University of Denver Interdisciplinary Research Incubator for the Study of (In)Equality (IRISE)
University of Denver Sturm College of Law:
Constitutional Rights & Remedies Program
Criminal Defense Clinic
Latino/a Law Students Association (LLSA)
Office of the Associate Dean of Institutional Diversity and Inclusiveness
Rocky Mountain Collective on Race, Place and Law (RPL)

IN-KIND SPONSORS

Immigrant Legal Resource Center (ILRC)
National Day Laborer Organizing Network (NDLON)
National Immigration Project of the National Lawyers Guild

The University of Denver Sturm College of Law is committed to providing facilities
that are accessible to persons with and without disabilities.

Please contact Stefanie Carroll at 303-871-6076 or scarroll@law.du.edu with any questions.

  University of Denver Sturm College of Law
Constitutional Rights & Remedies Program
2255 E. Evans Ave., 465B
Denver, CO 80208-0600


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No Evidence that Secure Communities Improves Public Safety or Affects Policing: Preliminary Findings

By Elina Treyger

The launch of the Secure Communities program in 2008, and its subsequent gradual expansion to the entire country, constituted an important development in building up the crimmigration regime. The program, which requires that fingerprints gathered by any local law enforcement agency (LEA) at arrest be automatically checked against the Department of Homeland Security’s (DHS) IDENT database, has ignited considerable controversy. DHS officials and other proponents of the program have claimed that Secure Communities not only facilitates the detection of removable non-citizens, but also that it will improve public safety. Public safety benefits are expected, according to DHS, because automatic screening at an earlier point in the criminal justice process “reduce[s] the risk that an LEA will release a dangerous and removable criminal alien into the community.” Department of Homeland Security (DHS), Immigration and Customs Enforcement (ICE), Secure Communities: A Comprehensive Plan to Identify and Remove Criminal Aliens Strategic Plan 3 (2009). Opponents of the program cast doubt on any public safety dividends: on the contrary, they have predicted that marrying immigration enforcement to policing will alienate immigrant communities from law enforcement and reduce those communities’ willingness to report crimes and cooperate in investigations. Critics of the program also point to the risk of racial profiling and pretextual arrests. That is, agencies or officers with a preference for more aggressive immigration enforcement might be tempted to target Hispanic individuals for petty arrests, which otherwise would not be made, and even make arrests not supported by probable cause solely for the purposes of screening.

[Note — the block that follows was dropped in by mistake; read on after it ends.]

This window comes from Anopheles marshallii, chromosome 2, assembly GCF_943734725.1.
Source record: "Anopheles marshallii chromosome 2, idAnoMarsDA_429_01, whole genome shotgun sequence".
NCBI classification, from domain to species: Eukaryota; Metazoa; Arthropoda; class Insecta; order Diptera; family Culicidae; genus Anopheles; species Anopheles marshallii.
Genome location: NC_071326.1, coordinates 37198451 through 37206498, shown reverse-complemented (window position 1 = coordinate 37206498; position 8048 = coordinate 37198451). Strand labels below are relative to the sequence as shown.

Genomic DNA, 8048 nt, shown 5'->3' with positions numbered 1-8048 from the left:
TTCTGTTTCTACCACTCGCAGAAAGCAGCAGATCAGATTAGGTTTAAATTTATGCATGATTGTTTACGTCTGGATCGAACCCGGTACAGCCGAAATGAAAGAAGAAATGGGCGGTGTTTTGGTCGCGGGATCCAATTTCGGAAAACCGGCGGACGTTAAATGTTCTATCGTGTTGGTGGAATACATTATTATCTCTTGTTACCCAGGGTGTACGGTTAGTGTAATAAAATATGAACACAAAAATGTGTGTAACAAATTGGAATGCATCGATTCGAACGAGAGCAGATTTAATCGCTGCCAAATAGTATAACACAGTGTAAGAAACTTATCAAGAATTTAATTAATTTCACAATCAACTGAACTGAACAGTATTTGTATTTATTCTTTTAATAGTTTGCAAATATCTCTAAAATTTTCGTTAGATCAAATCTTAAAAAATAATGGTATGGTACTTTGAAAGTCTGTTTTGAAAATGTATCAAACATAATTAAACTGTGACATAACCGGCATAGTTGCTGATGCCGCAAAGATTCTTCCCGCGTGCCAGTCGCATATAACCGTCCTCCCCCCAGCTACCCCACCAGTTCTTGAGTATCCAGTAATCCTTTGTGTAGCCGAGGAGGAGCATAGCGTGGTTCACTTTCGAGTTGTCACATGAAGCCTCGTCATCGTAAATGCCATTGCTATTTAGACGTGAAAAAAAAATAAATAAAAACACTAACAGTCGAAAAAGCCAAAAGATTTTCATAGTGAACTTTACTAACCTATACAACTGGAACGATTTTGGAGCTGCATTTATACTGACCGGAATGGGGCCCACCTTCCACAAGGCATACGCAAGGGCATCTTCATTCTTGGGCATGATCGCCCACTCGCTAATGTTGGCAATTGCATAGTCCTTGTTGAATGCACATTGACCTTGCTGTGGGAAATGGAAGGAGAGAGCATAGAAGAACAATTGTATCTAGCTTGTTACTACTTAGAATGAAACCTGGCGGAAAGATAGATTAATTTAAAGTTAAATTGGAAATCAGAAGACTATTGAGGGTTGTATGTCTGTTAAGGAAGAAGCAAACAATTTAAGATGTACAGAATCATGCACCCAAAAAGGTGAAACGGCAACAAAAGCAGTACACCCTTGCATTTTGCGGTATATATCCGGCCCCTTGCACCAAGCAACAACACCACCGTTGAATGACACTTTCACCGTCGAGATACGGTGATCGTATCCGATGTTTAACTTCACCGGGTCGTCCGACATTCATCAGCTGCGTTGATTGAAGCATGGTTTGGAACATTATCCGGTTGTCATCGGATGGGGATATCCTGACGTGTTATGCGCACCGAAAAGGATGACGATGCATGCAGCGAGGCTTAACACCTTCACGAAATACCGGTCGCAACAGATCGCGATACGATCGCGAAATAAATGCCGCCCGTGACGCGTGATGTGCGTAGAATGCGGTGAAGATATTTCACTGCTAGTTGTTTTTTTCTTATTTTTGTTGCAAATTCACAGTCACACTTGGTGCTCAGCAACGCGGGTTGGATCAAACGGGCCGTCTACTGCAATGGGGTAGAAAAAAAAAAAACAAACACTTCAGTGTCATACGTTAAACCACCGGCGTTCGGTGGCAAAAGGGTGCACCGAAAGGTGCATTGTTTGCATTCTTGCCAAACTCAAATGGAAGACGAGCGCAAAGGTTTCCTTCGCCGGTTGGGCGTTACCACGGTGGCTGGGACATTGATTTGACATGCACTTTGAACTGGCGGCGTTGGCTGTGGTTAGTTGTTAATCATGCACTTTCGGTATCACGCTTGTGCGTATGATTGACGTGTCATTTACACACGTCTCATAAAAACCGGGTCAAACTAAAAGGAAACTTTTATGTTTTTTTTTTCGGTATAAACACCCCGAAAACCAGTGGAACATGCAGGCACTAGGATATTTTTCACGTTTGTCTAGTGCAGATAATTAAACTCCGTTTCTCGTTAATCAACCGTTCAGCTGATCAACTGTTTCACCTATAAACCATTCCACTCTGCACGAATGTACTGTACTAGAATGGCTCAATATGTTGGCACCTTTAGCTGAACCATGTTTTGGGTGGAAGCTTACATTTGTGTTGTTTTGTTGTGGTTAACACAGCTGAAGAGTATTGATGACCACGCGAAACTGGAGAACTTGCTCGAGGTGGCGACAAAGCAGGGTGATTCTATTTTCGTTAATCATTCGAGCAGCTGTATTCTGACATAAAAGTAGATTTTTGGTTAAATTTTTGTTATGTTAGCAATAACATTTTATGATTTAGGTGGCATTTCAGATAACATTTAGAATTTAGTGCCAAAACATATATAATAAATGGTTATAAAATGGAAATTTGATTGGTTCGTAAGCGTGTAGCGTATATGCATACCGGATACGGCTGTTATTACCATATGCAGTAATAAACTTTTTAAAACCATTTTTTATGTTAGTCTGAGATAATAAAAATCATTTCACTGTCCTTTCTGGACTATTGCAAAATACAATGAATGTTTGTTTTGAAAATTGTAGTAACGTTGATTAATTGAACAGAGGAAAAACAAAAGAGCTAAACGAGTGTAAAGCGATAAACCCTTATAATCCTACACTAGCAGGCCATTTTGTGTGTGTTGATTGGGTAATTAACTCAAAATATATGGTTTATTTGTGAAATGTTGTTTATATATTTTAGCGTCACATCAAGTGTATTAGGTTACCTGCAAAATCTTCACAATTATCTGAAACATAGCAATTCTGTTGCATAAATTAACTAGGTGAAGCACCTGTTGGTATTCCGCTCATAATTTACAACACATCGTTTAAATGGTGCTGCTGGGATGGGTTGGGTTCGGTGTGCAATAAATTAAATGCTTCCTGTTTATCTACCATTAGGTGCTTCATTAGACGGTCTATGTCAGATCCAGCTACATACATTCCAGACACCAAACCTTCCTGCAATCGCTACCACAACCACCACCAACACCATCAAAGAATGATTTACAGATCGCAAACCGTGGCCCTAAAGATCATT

In a current working paper, Estimating the Effects of Immigration Enforcement on Local Policing and Crime: Evidence from the Secure Communities Program, Aaron Chalfin, Charles Loeffler, and I examine the empirical evidence for the effects of Secure Communities on public safety and policing in 335 large and mid-sized cities in 41 states. Both the proponents and critics of the program have suggested that there is some evidence for their views. With regard to public safety, DHS officials point to improved targeting of criminal aliens as evidence of the program’s effectiveness: they note, for example, that the share of criminal aliens among all removed non-citizens has been increasing under Secure Communities, and that the share of the pettiest offenders among the removed criminal aliens is shrinking. See Government Accountability Office (GAO), Report to the Ranking Member, Committee on Homeland Security, House of Representatives, “Secure Communities: Criminal Alien Removals Increased, but Technology Planning Improvements Needed” 20-21 (2012). However, these metrics have, at best, a tenuous relationship to public safety. As the program’s critics point out, the most common crimes of which non-citizens identified through Secure Communities were convicted remain minor.

To examine the effects of Secure Communities on criminal offending that actually threatens public safety, we examine the effects of activating Secure Communities on monthly rates of seven “index crimes” reported by the LEAs to the FBI between 2008 and 2011: murder, rape, robbery, burglary, assault, larceny, and motor vehicle theft. If Secure Communities successfully removed or deterred serious offenders, one might expect that in the months after its activation, the rates of more common crimes such as burglary, assault, and larceny would decrease. We control for national time trends and city-specific trends in these crime rates, and find no evidence that activating Secure Communities delivered a palpable boost to public safety.